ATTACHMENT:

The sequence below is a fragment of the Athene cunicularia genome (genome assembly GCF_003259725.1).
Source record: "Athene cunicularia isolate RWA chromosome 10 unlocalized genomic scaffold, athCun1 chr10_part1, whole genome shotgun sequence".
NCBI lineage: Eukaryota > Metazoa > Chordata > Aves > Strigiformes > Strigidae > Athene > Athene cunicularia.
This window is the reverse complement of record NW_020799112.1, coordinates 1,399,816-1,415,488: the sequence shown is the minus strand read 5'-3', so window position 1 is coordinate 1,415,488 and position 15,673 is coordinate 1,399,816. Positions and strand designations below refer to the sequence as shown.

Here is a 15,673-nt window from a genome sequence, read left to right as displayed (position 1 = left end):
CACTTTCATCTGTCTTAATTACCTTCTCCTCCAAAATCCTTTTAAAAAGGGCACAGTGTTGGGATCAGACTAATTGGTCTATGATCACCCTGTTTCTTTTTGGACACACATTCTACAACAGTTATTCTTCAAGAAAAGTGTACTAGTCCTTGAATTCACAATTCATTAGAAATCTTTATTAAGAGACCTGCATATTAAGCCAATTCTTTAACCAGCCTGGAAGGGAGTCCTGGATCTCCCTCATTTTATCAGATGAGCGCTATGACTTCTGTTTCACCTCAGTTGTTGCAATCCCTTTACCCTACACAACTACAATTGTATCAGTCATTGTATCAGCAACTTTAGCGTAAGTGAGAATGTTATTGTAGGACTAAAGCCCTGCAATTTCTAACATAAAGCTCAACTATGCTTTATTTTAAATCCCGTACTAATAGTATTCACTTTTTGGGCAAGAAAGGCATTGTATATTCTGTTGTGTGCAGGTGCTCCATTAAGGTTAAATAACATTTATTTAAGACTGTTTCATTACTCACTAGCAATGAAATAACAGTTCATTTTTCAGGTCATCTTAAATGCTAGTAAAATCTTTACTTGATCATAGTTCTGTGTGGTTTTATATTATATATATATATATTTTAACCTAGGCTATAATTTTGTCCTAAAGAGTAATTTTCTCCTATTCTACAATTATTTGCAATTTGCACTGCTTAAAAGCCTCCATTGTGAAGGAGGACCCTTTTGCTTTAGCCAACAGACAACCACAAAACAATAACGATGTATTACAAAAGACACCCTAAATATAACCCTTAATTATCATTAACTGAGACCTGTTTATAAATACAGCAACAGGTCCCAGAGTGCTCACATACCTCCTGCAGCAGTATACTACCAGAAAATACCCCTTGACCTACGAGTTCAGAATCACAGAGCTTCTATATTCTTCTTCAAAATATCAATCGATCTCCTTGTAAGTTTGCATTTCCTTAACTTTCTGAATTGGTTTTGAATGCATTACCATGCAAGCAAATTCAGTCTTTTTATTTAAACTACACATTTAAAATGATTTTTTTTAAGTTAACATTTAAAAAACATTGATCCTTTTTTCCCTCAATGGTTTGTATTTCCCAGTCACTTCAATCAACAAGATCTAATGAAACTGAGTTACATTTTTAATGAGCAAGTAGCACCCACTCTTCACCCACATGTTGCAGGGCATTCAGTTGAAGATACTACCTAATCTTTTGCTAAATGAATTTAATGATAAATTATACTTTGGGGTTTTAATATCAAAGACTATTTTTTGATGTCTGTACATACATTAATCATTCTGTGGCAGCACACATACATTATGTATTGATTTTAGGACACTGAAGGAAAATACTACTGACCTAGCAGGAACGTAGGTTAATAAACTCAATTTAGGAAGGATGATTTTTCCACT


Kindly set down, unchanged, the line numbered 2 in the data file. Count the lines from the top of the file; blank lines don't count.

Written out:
Source record: "Athene cunicularia isolate RWA chromosome 10 unlocalized genomic scaffold, athCun1 chr10_part1, whole genome shotgun sequence".